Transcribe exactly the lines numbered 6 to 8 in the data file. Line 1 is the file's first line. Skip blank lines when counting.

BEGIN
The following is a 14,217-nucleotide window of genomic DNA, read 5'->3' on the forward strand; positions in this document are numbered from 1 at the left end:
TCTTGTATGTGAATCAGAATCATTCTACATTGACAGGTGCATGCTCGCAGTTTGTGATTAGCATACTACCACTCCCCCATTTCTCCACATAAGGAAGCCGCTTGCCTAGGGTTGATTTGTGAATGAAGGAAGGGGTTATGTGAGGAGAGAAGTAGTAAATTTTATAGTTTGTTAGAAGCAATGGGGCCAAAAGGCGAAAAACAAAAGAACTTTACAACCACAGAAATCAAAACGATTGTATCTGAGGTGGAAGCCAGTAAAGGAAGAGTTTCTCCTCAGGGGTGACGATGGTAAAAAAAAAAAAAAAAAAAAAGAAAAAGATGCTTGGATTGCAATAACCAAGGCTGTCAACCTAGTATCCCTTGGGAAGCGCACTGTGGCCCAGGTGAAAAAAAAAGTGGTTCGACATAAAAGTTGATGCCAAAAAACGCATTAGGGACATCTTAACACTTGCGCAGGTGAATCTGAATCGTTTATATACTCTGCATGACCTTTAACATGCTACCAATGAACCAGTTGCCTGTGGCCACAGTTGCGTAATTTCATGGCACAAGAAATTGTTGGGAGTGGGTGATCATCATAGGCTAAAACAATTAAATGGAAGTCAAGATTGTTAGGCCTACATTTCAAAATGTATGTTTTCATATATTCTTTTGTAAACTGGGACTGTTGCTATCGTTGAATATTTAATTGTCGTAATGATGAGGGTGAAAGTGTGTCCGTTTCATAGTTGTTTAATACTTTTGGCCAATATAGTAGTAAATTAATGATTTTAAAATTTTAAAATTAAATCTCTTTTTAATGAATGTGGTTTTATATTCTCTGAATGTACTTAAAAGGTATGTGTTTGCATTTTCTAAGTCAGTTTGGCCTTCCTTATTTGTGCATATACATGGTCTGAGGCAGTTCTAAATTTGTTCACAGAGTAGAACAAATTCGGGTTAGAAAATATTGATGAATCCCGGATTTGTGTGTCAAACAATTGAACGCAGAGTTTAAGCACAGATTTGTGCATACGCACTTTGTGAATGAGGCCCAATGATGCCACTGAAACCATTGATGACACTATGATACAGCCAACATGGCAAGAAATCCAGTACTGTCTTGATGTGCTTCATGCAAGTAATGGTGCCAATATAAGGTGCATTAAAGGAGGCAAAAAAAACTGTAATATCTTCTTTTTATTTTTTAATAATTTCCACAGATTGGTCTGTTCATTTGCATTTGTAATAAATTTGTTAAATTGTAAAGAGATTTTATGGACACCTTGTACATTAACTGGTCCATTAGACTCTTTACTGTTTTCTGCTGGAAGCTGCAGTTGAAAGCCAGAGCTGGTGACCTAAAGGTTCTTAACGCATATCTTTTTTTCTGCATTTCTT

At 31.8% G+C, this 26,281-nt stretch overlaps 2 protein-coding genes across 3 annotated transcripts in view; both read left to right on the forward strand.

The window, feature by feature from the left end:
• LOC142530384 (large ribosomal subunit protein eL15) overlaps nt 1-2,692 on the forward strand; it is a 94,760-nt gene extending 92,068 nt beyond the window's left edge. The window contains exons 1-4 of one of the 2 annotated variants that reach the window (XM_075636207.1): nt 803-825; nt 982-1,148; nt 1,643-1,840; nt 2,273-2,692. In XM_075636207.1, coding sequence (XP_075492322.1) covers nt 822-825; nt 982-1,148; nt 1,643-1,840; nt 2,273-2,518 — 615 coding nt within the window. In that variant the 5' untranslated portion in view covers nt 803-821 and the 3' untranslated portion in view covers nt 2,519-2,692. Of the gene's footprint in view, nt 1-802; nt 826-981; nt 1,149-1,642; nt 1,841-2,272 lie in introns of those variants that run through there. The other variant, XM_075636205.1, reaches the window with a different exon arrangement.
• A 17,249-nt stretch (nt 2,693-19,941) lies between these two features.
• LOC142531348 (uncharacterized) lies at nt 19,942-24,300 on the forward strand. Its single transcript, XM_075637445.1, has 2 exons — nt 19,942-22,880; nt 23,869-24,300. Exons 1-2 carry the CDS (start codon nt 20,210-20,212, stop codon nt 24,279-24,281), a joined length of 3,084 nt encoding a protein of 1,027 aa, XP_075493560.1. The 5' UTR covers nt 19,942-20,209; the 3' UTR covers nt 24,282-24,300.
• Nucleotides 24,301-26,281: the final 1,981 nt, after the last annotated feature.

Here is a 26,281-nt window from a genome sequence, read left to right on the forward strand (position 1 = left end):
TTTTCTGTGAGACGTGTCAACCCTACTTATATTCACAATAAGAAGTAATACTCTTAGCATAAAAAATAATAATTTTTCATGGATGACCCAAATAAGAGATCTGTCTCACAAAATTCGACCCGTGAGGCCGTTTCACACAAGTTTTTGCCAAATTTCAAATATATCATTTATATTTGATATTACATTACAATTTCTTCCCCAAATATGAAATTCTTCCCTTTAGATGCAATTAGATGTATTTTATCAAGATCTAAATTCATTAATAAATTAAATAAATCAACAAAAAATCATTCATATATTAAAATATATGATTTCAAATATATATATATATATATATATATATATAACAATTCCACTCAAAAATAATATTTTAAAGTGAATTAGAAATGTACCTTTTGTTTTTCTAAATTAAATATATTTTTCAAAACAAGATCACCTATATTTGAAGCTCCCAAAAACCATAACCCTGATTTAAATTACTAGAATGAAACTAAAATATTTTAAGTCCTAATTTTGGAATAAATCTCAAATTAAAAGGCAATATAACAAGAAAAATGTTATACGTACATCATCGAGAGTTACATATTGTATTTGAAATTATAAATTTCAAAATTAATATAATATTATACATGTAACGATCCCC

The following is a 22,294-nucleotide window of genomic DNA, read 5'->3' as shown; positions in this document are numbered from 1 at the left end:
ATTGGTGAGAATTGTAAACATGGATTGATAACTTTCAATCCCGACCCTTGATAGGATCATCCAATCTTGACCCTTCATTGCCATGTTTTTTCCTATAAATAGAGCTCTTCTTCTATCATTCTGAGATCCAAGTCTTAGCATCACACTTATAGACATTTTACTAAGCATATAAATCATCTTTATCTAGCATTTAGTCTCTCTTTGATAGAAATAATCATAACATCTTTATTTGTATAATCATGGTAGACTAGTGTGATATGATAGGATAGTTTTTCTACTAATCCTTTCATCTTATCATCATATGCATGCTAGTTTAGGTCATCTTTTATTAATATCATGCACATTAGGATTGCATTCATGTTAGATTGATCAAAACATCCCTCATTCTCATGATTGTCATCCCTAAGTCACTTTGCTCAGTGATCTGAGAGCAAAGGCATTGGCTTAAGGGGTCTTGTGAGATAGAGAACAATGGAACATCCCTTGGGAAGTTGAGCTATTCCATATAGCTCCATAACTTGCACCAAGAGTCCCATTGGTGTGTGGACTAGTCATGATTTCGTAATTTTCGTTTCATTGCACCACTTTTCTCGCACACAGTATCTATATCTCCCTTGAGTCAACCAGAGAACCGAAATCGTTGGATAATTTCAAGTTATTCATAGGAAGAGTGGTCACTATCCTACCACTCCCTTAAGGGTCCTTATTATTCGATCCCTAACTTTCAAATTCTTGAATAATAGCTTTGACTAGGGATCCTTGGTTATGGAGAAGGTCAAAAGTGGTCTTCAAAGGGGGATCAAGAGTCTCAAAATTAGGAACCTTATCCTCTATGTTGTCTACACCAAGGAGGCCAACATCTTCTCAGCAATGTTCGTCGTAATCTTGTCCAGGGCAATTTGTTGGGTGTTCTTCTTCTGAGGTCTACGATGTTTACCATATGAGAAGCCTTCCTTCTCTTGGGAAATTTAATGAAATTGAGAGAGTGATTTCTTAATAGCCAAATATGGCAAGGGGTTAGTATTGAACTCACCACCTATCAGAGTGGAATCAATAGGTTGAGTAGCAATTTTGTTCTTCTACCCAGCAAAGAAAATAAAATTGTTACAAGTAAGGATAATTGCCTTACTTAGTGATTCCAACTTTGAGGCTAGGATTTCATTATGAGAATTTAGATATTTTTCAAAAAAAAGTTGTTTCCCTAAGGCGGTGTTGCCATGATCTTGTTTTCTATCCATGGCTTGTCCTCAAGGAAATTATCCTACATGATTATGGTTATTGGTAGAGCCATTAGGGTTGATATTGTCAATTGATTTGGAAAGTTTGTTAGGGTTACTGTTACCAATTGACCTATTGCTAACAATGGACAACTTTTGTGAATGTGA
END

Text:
• A 17,249-nt stretch (nt 2,693-19,941) lies between these two features.
• LOC142531348 (uncharacterized) lies at nt 19,942-24,300 on the forward strand. Its single transcript, XM_075637445.1, has 2 exons — nt 19,942-22,880; nt 23,869-24,300. Exons 1-2 carry the CDS (start codon nt 20,210-20,212, stop codon nt 24,279-24,281), a joined length of 3,084 nt encoding a protein of 1,027 aa, XP_075493560.1. The 5' UTR covers nt 19,942-20,209; the 3' UTR covers nt 24,282-24,300.
• Nucleotides 24,301-26,281: the final 1,981 nt, after the last annotated feature.